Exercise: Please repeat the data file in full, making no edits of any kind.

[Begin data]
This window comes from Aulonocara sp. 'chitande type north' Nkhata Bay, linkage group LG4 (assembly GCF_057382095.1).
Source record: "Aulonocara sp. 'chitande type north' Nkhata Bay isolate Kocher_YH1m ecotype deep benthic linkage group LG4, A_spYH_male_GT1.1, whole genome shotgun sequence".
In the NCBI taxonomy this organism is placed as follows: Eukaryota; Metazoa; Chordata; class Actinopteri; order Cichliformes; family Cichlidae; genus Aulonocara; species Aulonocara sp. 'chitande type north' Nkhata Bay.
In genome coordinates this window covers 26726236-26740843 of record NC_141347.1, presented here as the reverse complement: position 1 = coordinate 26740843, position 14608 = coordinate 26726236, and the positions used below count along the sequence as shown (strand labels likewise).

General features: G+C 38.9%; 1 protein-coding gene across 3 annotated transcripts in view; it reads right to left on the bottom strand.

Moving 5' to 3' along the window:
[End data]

This window comes from Aulonocara sp. 'chitande type north' Nkhata Bay, linkage group LG4 (assembly GCF_057382095.1).
Source record: "Aulonocara sp. 'chitande type north' Nkhata Bay isolate Kocher_YH1m ecotype deep benthic linkage group LG4, A_spYH_male_GT1.1, whole genome shotgun sequence".
In the NCBI taxonomy this organism is placed as follows: Eukaryota; Metazoa; Chordata; class Actinopteri; order Cichliformes; family Cichlidae; genus Aulonocara; species Aulonocara sp. 'chitande type north' Nkhata Bay.
In genome coordinates this window covers 26726236-26740843 of record NC_141347.1, presented here as the reverse complement: position 1 = coordinate 26740843, position 14608 = coordinate 26726236, and the positions used below count along the sequence as shown (strand labels likewise).

General features: G+C 38.9%; 1 protein-coding gene across 3 annotated transcripts in view; it reads right to left on the bottom strand.

Moving 5' to 3' along the window: